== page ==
SS-GB

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This article is about a novel. For the TV adaptation, see SS-GB (TV series). For the steamship, see SS Great Britain.
SS-GB
Ss-gb cover.jpg
First Edition
Author Len Deighton
Cover artist Raymond Hawkey[1]
Country United Kingdom
Language English
Genre Alternate history
Publisher Jonathan Cape
Publication date
24 August 1978
Media type Hardcover
Pages 368
ISBN 978-0-224-01606-3

SS-GB is an alternative history novel by Len Deighton, set in a United Kingdom conquered and occupied by Germany during the Second World War. The novel's title refers to the branch of the Nazi SS that controls Britain. It was first published in 1978.

Plot summary[edit]

In November 1941, nine months after a German invasion led to the British surrender, Detective Superintendent Douglas Archer, of the London's Metropolitan Police - CID (Criminal Investigation Department) at Scotland Yard (Homicide Detective), is called in to investigate a murder of a well-dressed man in a flat in Shepherd Market.

Although the body has two gunshot wounds, Archer is puzzled by its condition, in particular by what appears to be sunburn on the arm. To his surprise, the case draws the attention of the highest levels of the German authorities, as an SS Standartenführer, Oskar Huth, arrives to supervise the investigation. Archer soon finds himself in the middle of a power struggle between Huth and Gruppenführer Fritz Kellerman, Archer's boss and the head of police forces in Great Britain, while also becoming embroiled in the British Resistance movement and attempts to bring America into the war.

Alternative history events in SS-GB[edit]

SS-GB is set less than a year after Britain’s surrender following a successful Operation Sea Lion. In 1940, the Germans landed near Ashford, Kent, and Canterbury was declared an open city. The German advance captured London but a British rear guard around Colchester slowed the Germans for long enough to enable Royal Navy ships to escape from Harwich. King George VI and Winston Churchill became prisoners of the Germans. Britain’s gold and foreign reserves were shipped to Canada.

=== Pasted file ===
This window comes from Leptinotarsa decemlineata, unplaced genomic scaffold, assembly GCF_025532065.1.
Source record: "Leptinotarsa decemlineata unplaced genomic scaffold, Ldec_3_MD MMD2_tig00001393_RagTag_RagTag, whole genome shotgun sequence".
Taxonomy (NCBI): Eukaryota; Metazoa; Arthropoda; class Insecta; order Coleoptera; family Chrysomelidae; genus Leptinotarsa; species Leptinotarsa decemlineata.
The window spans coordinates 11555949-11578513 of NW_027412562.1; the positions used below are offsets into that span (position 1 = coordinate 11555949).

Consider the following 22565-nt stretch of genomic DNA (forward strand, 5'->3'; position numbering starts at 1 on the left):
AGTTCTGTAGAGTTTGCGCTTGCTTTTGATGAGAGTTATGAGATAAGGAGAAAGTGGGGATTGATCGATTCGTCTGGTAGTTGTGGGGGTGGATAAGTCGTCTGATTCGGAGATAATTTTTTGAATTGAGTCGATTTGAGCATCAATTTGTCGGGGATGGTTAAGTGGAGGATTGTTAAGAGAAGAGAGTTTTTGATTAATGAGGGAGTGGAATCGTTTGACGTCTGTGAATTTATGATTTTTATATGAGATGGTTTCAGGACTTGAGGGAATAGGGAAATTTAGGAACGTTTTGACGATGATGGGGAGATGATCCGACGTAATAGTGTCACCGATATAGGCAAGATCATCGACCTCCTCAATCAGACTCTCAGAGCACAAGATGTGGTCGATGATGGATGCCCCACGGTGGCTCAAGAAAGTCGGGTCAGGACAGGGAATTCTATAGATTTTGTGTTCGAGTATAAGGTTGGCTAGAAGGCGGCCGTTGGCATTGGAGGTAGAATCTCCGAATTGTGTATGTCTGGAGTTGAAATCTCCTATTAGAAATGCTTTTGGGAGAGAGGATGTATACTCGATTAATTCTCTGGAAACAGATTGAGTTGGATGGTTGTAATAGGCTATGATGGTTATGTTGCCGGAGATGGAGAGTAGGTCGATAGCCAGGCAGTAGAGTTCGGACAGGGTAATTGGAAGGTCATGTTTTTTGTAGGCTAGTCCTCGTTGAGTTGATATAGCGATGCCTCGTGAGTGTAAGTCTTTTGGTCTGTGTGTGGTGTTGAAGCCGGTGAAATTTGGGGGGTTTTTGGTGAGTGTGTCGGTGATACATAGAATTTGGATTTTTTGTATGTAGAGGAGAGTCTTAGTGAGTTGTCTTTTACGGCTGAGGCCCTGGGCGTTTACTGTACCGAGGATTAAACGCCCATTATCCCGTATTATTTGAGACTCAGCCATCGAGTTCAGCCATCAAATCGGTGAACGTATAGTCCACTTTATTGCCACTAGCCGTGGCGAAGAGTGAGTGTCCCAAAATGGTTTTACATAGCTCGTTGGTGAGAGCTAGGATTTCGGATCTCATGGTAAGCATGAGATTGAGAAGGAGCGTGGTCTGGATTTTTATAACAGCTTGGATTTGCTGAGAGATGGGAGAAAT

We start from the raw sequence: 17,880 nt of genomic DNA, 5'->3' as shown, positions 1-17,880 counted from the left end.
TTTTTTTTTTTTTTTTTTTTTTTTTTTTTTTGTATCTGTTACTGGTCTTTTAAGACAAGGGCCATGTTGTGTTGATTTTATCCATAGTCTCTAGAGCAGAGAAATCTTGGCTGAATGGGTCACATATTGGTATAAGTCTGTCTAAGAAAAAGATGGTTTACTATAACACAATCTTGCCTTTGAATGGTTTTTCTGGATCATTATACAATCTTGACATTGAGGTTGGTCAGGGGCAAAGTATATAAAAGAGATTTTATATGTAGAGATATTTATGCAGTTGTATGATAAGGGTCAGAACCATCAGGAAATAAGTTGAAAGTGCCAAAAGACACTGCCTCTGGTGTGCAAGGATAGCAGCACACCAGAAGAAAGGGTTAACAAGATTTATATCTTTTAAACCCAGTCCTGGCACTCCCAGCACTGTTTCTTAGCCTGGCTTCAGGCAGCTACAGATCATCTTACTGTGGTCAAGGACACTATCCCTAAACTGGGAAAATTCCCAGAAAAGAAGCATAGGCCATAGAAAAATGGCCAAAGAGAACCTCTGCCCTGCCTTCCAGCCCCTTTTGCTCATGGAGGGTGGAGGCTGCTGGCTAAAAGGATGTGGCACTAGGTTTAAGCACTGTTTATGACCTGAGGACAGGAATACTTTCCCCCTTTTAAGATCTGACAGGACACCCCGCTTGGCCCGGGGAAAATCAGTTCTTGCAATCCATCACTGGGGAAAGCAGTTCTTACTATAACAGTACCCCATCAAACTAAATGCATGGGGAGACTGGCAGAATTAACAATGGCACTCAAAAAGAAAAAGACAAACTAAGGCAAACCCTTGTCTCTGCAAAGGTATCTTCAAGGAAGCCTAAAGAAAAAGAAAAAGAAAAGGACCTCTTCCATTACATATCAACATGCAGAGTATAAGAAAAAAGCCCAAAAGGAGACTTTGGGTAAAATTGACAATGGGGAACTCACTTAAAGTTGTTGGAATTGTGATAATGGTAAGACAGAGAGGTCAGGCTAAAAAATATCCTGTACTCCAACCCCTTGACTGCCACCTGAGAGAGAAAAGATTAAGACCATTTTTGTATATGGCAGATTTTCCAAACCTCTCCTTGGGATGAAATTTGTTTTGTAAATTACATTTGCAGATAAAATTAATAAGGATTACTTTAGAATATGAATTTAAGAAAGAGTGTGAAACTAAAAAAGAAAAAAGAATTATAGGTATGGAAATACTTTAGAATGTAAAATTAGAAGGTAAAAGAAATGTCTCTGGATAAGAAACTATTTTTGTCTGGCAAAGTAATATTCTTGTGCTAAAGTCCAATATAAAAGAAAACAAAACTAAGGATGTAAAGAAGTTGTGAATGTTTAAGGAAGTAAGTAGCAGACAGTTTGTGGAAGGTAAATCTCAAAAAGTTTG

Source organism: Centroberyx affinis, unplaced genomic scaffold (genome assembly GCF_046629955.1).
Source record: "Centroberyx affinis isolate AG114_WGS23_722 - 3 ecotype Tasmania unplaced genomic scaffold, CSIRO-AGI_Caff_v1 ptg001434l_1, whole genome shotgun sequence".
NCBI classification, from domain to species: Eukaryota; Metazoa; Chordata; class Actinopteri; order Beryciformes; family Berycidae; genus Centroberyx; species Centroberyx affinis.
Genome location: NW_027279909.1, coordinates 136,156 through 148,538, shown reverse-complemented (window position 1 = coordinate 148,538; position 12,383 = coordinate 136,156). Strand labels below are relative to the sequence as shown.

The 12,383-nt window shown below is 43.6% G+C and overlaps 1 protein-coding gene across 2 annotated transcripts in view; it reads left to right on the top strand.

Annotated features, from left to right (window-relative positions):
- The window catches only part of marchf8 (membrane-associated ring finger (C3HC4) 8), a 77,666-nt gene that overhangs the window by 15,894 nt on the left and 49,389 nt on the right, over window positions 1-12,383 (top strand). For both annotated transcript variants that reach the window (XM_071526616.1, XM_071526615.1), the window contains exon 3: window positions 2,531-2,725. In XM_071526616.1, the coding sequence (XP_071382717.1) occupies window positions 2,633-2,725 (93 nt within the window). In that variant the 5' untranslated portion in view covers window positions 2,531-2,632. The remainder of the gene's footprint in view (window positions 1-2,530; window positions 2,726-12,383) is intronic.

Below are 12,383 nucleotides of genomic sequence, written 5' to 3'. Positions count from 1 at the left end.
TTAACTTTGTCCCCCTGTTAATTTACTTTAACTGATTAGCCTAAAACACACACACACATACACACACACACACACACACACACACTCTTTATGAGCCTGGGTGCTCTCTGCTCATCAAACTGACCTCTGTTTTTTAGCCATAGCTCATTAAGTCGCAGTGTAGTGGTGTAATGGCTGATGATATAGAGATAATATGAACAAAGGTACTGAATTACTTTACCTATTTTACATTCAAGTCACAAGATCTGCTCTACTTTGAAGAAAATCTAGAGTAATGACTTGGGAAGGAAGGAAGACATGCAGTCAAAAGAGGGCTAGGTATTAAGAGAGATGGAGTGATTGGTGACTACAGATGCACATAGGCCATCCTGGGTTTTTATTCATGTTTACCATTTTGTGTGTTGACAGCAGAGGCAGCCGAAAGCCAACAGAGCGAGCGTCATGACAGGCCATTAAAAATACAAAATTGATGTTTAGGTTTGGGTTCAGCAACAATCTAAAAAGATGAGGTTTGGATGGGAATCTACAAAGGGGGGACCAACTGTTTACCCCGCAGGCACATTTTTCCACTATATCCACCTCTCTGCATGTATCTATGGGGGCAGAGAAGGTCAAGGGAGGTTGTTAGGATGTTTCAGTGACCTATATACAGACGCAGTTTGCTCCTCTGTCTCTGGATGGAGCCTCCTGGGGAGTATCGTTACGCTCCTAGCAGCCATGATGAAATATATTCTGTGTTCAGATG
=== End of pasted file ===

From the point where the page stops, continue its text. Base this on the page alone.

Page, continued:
In 1941, the British Armed Forces surrendered, Churchill was tried by court-martial in Berlin and executed and King George VI was held in the Tower of London. Queen Elizabeth and her daughters Princess Elizabeth and Princess Margaret escaped to New Zealand while the Duke of Windsor escaped to The Bahamas. Rear Admiral Connolly formed a British government in exile in Washington, D.C., but struggled to gain diplomatic recognition.

Hitler held a victory parade in London, the Soviet Red Fleet was given bases at Rosyth, Scapa Flow and Invergordon, and Hermann Göring and Joseph Goebbels were on board the first non-stop Lufthansa flight from London to New York.[2]

Television adaptation[edit]

Main article: SS-GB (TV series)

In November 2014, the BBC announced a five-episode miniseries, SS-GB, adapted from the novel by James Bond screenwriters Neal Purvis and Robert Wade.[3]

References in other works[edit]

Gavriel David Rosenfeld, a professor of history at Fairfield University, cited SS-GB in his book The World Hitler Never Made.[4]

See also[edit]

References[edit]